Is Bel Mundo just another neoliberal enterprise, then? I argue that what separates it from this paradigm is the food waste. Extending the life of surplus discarded food in a way that generates profit is a key goal, and yet using up surplus food that would otherwise be discarded both benefits the environment and feeds people who have limited access to fresh food. While Muehlebach critiques such arrangements as ‘tit-for-tat scenarios’ in which ‘the dispossessed … [scramble] to achieve some sort of place in society … because ethical citizenship appears to translate the crisis of work into social opportunity’, the arrangements between work, food and care at Bel Mundo reveal something different and perhaps less advantageous to the state (2012: 159). Nena, Mamadou, Abdul-Rahim and Leopold represent a range of publics intersecting in Brussels, from a full citizen to a person who was on the edge of deportation; working here allows all to access a range of desirable social programmes in addition to their salaries. I argue that this arrangement is possible because this particular restaurant is exploiting a resource besides labour, besides the surplus value of workers it doesn't have to pay. And that resource is food waste. Because its ingredient costs are next to nothing, Bel Mundo can afford to offer things like free Dutch lessons, free dental care and extra employee benefits. These are vestiges of the social welfare state's benefits for the public good and also of a capitalist system's drive toward profit – and this combination of profit-making and care-providing is enabled by the readily accessible supply of food that would otherwise have been discarded.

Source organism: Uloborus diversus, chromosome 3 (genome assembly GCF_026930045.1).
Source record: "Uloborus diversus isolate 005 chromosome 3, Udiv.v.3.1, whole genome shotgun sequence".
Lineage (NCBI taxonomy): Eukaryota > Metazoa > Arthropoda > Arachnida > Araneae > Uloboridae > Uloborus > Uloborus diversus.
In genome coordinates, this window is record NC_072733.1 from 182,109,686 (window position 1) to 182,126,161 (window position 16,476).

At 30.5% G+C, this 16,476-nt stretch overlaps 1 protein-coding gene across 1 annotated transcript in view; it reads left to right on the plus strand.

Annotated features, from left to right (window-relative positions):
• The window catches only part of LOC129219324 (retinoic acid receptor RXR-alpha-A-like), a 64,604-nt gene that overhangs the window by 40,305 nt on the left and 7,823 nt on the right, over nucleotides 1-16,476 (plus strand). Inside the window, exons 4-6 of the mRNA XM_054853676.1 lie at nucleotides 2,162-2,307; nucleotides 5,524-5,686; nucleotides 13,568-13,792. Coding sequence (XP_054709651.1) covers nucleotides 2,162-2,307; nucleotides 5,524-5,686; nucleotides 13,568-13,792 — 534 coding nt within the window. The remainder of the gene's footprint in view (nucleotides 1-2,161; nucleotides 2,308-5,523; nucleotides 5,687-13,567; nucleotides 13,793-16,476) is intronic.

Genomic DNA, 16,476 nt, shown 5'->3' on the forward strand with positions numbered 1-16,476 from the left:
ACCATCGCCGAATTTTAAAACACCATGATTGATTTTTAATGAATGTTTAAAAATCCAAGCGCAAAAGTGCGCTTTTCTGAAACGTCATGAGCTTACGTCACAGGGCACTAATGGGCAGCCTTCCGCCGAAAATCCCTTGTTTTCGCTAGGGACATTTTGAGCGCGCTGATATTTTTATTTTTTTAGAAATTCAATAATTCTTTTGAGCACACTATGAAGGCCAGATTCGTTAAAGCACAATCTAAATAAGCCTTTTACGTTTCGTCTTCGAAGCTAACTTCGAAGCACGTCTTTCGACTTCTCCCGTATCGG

I extend Muehlebach's theory that capitalism is embedded in the weft and weave of social welfare states by adding to it the fact that food waste has value. Those who run Bel Mundo are moral neoliberal subjects engaging in care work (the desire to ‘help’ others, as Dedeurwaerder states) by using discarded but edible food. Thus, they connect helping others to finding utility in abandoned consumer goods that are sold for a profit. In this way, Bel Mundo's operations are all about finding ways to make good out of what was trash; it is a capitalism made of salvage and called ‘social economy’, and in the end it tastes pretty good.